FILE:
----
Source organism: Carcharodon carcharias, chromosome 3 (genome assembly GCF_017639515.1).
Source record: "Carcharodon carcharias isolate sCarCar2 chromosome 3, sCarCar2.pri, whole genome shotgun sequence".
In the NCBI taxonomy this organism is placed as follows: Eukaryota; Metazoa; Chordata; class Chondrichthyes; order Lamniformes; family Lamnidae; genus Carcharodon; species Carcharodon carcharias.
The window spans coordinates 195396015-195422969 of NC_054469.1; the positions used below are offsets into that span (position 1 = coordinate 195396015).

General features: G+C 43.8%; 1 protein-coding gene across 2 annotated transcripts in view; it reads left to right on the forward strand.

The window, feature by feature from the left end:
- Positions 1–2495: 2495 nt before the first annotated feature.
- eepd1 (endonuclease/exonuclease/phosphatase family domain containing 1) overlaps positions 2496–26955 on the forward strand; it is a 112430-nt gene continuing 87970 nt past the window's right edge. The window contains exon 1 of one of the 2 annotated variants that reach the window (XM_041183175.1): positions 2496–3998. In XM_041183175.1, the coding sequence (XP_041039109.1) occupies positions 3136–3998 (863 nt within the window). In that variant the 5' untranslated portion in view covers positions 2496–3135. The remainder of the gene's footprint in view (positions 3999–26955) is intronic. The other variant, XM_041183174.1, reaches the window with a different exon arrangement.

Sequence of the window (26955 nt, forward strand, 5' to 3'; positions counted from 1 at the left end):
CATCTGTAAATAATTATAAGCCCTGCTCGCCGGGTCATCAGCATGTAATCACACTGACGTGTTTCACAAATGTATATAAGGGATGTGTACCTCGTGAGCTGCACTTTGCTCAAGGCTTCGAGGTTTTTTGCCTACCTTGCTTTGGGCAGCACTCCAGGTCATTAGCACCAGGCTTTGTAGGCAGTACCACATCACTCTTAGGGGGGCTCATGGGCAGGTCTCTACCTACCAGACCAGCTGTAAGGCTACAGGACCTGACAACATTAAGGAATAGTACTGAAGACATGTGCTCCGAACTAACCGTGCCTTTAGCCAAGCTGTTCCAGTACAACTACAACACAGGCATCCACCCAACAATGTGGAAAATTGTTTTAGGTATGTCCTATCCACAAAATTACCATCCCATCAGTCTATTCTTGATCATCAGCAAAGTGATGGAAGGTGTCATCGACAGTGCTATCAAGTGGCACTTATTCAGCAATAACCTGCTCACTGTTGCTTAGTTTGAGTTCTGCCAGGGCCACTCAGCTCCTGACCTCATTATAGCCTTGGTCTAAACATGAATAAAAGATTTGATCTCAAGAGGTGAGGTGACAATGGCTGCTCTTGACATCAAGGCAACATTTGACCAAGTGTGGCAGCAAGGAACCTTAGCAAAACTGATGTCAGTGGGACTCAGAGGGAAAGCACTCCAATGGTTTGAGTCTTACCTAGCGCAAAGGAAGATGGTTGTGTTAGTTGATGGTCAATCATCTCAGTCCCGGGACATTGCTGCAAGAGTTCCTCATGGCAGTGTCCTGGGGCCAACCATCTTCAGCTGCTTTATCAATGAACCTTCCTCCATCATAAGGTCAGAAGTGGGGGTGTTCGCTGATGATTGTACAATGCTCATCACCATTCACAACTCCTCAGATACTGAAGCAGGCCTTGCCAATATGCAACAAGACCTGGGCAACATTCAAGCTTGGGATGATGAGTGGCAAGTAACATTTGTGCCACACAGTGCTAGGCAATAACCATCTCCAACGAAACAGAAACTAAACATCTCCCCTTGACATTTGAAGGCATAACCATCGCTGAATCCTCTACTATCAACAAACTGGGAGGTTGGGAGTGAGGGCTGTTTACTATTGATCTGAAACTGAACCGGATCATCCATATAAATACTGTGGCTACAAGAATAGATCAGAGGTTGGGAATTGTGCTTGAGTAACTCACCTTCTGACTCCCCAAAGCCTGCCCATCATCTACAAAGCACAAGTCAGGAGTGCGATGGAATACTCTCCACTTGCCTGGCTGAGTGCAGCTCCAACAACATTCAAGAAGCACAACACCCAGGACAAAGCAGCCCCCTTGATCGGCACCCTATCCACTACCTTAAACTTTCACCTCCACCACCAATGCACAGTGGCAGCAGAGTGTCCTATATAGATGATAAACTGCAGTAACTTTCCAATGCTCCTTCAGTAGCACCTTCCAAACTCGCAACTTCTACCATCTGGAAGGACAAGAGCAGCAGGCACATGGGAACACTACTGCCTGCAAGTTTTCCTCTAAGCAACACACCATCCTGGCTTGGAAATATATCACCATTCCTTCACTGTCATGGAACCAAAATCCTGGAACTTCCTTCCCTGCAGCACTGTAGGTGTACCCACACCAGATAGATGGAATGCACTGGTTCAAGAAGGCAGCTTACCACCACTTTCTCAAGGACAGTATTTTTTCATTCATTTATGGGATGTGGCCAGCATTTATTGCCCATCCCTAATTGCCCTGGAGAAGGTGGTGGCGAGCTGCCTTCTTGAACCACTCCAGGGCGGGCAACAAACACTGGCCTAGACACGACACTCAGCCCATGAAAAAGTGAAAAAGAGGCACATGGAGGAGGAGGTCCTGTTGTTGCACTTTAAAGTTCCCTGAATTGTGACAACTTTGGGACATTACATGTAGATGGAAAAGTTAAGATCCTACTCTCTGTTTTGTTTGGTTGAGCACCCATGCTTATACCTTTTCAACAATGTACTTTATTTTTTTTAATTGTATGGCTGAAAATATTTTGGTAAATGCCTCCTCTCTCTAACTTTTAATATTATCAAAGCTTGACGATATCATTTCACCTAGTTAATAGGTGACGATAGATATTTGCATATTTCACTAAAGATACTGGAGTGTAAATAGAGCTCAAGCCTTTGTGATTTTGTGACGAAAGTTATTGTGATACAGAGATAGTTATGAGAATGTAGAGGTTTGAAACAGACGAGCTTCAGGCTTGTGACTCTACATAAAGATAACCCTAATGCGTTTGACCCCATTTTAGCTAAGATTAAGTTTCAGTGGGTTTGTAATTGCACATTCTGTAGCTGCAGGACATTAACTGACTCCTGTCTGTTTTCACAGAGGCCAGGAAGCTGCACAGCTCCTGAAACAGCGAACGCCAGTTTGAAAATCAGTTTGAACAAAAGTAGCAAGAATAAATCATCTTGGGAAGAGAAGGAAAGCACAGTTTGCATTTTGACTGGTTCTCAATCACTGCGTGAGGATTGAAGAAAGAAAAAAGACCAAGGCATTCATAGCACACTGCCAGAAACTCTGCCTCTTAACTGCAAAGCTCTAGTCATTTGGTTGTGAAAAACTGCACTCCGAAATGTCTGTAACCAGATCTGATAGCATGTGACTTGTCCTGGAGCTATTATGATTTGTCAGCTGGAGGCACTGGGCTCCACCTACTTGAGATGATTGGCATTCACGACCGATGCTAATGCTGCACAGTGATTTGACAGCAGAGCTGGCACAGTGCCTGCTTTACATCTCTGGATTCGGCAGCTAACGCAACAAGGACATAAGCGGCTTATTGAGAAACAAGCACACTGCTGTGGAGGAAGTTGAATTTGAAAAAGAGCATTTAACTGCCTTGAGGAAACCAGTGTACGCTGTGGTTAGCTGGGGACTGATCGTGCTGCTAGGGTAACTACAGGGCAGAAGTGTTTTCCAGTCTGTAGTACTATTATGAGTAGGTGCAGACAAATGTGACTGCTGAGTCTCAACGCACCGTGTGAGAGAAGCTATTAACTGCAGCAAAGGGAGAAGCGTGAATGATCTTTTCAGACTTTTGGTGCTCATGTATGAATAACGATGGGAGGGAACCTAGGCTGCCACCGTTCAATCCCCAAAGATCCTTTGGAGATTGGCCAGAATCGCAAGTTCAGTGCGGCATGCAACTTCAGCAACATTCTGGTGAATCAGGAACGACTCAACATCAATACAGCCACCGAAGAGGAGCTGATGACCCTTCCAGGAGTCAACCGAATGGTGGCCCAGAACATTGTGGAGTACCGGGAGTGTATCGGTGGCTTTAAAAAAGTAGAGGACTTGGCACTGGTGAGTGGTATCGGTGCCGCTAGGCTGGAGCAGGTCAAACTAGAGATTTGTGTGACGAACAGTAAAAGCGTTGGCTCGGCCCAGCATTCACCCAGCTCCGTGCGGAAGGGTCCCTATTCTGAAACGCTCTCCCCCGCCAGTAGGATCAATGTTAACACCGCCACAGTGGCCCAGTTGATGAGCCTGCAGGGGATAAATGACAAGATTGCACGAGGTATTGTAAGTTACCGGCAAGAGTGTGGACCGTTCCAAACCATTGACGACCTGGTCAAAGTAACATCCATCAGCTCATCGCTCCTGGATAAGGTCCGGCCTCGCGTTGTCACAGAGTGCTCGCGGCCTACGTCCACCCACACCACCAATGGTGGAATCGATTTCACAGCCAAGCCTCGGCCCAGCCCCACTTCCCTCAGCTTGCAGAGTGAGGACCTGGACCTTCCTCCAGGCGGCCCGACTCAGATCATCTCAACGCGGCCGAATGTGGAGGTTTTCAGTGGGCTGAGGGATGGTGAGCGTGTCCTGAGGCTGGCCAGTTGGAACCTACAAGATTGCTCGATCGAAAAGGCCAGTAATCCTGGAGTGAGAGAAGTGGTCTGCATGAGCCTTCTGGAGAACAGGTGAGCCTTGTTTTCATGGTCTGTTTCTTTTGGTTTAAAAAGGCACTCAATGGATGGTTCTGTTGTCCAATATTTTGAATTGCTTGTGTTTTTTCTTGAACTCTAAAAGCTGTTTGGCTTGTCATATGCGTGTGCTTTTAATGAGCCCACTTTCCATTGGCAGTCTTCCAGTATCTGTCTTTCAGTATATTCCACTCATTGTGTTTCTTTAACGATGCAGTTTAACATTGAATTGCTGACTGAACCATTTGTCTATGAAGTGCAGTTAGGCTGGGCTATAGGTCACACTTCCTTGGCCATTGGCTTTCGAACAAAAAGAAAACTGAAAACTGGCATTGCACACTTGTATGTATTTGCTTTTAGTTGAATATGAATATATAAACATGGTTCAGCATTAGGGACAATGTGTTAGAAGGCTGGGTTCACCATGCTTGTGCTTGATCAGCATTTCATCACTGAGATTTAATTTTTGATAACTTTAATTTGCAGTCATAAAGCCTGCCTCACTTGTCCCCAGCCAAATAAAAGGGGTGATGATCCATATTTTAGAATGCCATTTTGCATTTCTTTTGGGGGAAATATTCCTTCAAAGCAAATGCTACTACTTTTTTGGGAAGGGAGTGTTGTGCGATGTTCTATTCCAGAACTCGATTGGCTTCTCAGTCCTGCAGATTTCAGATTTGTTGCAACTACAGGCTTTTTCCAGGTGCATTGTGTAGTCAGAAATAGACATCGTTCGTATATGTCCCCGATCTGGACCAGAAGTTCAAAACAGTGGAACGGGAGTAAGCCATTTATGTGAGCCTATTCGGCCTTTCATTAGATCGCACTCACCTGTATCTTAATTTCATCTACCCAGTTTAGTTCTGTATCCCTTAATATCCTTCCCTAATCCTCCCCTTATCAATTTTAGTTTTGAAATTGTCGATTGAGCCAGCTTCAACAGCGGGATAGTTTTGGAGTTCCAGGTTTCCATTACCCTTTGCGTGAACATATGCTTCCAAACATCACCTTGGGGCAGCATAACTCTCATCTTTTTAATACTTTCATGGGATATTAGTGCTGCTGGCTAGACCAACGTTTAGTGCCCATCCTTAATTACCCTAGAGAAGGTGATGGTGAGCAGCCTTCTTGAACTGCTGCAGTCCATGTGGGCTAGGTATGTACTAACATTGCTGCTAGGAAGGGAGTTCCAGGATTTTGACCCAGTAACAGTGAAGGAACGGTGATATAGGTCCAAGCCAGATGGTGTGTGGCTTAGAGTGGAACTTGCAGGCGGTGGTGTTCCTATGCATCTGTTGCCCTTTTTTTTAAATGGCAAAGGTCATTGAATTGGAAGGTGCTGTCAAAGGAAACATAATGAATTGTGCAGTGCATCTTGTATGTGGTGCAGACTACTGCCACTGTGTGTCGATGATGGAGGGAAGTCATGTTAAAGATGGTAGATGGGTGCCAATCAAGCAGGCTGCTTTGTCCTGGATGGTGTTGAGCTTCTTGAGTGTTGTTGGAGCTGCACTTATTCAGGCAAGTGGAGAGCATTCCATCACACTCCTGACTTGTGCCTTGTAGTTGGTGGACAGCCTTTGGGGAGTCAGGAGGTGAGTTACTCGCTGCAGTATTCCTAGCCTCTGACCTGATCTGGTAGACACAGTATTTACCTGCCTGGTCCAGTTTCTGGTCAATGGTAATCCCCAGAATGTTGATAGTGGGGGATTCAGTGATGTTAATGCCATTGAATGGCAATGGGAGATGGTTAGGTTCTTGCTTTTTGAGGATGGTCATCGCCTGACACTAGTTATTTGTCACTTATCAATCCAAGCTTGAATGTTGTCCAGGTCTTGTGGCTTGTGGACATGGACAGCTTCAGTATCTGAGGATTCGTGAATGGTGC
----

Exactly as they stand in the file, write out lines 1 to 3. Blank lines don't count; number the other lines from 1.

Source organism: Carcharodon carcharias, chromosome 3 (genome assembly GCF_017639515.1).
Source record: "Carcharodon carcharias isolate sCarCar2 chromosome 3, sCarCar2.pri, whole genome shotgun sequence".
In the NCBI taxonomy this organism is placed as follows: Eukaryota; Metazoa; Chordata; class Chondrichthyes; order Lamniformes; family Lamnidae; genus Carcharodon; species Carcharodon carcharias.